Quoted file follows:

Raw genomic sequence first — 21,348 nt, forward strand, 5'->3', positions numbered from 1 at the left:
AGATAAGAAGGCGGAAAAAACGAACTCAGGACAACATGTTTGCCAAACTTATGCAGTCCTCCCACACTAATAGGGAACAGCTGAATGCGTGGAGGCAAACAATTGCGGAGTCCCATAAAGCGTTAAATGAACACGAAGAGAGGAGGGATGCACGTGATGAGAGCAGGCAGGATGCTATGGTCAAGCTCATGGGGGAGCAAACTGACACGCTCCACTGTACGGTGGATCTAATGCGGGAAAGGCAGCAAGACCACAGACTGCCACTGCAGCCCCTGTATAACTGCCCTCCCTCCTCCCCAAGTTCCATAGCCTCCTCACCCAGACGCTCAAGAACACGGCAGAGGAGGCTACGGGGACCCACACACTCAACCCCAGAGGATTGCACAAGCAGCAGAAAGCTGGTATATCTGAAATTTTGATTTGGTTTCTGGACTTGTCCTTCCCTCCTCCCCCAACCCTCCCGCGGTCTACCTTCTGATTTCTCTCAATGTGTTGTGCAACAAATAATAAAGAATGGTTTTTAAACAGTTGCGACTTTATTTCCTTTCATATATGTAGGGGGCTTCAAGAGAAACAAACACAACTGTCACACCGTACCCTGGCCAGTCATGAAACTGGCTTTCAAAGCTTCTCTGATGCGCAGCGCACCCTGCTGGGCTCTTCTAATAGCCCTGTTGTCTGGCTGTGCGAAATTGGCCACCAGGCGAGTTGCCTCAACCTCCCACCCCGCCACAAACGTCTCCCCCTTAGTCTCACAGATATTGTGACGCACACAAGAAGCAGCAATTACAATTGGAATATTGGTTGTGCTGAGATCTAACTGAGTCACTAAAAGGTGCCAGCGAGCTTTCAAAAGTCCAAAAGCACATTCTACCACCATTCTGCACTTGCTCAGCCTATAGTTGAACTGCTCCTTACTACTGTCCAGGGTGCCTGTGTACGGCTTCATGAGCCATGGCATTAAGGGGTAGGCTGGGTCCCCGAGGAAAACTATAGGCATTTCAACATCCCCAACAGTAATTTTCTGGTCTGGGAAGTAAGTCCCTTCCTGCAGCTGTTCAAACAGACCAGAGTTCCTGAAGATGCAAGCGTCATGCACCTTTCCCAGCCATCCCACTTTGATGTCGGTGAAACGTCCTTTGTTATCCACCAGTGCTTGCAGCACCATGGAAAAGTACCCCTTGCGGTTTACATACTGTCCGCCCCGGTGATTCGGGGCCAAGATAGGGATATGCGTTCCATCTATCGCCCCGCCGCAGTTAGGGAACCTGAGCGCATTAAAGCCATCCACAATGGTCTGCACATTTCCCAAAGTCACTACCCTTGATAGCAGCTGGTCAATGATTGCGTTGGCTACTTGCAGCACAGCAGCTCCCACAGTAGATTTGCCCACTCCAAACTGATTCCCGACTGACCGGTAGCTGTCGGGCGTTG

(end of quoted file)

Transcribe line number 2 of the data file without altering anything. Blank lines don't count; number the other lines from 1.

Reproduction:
AGATAAGAAGGCGGAAAAAACGAACTCAGGACAACATGTTTGCCAAACTTATGCAGTCCTCCCACACTAATAGGGAACAGCTGAATGCGTGGAGGCAAACAATTGCGGAGTCCCATAAAGCGTTAAATGAACACGAAGAGAGGAGGGATGCACGTGATGAGAGCAGGCAGGATGCTATGGTCAAGCTCATGGGGGAGCAAACTGACACGCTCCACTGTACGGTGGATCTAATGCGGGAAAGGCAGCAAGACCACAGACTGCCACTGCAGCCCCTGTATAACTGCCCTCCCTCCTCCCCAAGTTCCATAGCCTCCTCACCCAGACGCTCAAGAACACGGCAGAGGAGGCTACGGGGACCCACACACTCAACCCCAGAGGATTGCACAAGCAGCAGAAAGCTGGTATATCTGAAATTTTGATTTGGTTTCTGGACTTGTCCTTCCCTCCTCCCCCAACCCTCCCGCGGTCTACCTTCTGATTTCTCTCAATGTGTTGTGCAACAAATAATAAAGAATGGTTTTTAAACAGTTGCGACTTTATTTCCTTTCATATATGTAGGGGGCTTCAAGAGAAACAAACACAACTGTCACACCGTACCCTGGCCAGTCATGAAACTGGCTTTCAAAGCTTCTCTGATGCGCAGCGCACCCTGCTGGGCTCTTCTAATAGCCCTGTTGTCTGGCTGTGCGAAATTGGCCACCAGGCGAGTTGCCTCAACCTCCCACCCCGCCACAAACGTCTCCCCCTTAGTCTCACAGATATTGTGACGCACACAAGAAGCAGCAATTACAATTGGAATATTGGTTGTGCTGAGATCTAACTGAGTCACTAAAAGGTGCCAGCGAGCTTTCAAAAGTCCAAAAGCACATTCTACCACCATTCTGCACTTGCTCAGCCTATAGTTGAACTGCTCCTTACTACTGTCCAGGGTGCCTGTGTACGGCTTCATGAGCCATGGCATTAAGGGGTAGGCTGGGTCCCCGAGGAAAACTATAGGCATTTCAACATCCCCAACAGTAATTTTCTGGTCTGGGAAGTAAGTCCCTTCCTGCAGCTGTTCAAACAGACCAGAGTTCCTGAAGATGCAAGCGTCATGCACCTTTCCCAGCCATCCCACTTTGATGTCGGTGAAACGTCCTTTGTTATCCACCAGTGCTTGCAGCACCATGGAAAAGTACCCCTTGCGGTTTACATACTGTCCGCCCCGGTGATTCGGGGCCAAGATAGGGATATGCGTTCCATCTATCGCCCCGCCGCAGTTAGGGAACCTGAGCGCATTAAAGCCATCCACAATGGTCTGCACATTTCCCAAAGTCACTACCCTTGATAGCAGCTGGTCAATGATTGCGTTGGCTACTTGCAGCACAGCAGCTCCCACAGTAGATTTGCCCACTCCAAACTGATTCCCGACTGACCGGTAGCTGTCGGGCGTTG